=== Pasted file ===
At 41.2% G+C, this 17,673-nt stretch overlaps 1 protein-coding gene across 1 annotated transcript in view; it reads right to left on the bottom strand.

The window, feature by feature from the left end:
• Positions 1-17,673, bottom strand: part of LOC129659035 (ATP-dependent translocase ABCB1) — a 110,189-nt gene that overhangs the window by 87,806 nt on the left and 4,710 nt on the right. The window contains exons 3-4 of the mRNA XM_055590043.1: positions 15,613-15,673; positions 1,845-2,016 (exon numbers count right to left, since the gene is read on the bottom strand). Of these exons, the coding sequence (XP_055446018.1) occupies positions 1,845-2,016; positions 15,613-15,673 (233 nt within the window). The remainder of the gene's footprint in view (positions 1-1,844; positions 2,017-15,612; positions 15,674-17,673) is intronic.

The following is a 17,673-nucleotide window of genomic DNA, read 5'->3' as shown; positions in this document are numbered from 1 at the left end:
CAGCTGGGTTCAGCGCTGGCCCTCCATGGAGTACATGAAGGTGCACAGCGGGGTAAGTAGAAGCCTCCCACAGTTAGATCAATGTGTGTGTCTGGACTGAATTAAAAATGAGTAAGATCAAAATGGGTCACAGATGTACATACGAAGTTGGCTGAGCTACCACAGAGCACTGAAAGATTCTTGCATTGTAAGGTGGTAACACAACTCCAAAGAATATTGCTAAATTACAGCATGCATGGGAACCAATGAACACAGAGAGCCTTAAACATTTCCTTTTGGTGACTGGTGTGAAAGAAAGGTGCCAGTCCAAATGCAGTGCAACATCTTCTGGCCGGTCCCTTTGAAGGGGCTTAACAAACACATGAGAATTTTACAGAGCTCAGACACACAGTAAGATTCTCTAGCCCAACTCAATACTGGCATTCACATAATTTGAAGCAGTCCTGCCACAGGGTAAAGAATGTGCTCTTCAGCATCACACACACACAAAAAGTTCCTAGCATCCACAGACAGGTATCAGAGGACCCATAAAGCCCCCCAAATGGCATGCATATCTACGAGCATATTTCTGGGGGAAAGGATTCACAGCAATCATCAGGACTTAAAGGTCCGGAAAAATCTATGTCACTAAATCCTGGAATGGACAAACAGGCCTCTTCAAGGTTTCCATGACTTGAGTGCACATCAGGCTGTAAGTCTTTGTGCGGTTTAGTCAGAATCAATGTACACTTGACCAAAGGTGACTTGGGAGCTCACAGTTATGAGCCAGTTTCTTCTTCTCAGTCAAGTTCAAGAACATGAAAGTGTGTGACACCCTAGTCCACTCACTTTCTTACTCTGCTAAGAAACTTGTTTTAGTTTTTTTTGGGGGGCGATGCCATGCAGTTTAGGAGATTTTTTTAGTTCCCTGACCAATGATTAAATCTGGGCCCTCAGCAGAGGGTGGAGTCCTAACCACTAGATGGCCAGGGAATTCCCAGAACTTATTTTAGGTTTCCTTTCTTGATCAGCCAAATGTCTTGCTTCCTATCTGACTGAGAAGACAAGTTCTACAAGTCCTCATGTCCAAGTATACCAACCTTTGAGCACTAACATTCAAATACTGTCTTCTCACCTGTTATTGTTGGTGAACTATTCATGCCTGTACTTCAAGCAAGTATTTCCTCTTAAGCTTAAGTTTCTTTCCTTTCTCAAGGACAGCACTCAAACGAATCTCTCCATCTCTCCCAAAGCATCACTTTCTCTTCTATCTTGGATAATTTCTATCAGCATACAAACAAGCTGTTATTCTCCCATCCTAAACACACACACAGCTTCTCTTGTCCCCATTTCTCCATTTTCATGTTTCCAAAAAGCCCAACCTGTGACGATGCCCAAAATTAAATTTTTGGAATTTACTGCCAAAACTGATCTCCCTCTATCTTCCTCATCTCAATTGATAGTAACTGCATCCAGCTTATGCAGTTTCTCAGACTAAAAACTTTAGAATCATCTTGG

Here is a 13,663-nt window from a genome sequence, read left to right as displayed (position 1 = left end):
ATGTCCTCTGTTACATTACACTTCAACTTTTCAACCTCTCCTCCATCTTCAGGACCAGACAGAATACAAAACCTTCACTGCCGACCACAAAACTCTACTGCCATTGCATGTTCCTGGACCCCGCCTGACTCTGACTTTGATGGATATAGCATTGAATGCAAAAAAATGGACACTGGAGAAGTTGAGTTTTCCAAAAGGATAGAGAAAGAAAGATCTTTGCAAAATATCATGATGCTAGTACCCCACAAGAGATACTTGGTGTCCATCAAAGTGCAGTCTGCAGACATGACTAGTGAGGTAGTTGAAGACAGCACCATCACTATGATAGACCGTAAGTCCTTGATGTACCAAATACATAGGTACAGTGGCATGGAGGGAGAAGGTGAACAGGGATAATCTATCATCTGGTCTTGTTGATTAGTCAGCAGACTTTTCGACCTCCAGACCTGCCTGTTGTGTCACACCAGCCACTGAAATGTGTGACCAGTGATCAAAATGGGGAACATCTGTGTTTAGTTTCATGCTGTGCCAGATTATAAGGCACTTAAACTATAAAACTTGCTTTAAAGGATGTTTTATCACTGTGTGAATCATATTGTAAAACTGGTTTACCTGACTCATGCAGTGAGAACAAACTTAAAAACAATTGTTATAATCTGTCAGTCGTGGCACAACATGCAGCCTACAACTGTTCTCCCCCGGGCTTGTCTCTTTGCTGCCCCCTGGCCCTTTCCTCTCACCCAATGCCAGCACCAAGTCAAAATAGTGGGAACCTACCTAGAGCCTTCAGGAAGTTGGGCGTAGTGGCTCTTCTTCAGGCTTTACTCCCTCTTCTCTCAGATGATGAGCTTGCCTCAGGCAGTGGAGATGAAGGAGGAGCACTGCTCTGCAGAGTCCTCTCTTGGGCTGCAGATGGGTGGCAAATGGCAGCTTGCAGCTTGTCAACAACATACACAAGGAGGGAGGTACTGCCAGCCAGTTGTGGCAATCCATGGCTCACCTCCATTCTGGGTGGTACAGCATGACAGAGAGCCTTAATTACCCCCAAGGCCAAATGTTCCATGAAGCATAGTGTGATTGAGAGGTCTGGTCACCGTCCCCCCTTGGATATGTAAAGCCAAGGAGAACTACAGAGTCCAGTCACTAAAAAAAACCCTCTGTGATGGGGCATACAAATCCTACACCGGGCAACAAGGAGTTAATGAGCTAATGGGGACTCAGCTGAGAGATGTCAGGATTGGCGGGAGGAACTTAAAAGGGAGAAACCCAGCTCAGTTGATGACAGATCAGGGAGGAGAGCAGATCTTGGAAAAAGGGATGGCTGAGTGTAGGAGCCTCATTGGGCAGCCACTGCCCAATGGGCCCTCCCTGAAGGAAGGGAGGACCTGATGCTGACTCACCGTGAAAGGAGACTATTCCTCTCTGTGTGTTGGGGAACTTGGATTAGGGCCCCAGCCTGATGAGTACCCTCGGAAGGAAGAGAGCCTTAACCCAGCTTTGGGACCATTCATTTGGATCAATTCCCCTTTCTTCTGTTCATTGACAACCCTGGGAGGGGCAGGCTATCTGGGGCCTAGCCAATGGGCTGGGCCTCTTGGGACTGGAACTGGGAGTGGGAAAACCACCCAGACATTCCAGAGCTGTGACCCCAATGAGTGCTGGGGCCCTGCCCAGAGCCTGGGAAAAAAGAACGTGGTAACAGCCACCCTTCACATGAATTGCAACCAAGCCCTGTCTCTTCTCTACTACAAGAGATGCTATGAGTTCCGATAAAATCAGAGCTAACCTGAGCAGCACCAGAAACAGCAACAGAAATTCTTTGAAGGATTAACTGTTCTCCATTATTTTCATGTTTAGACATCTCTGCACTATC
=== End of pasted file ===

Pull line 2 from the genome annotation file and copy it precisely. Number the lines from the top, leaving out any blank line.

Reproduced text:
The window, feature by feature from the left end: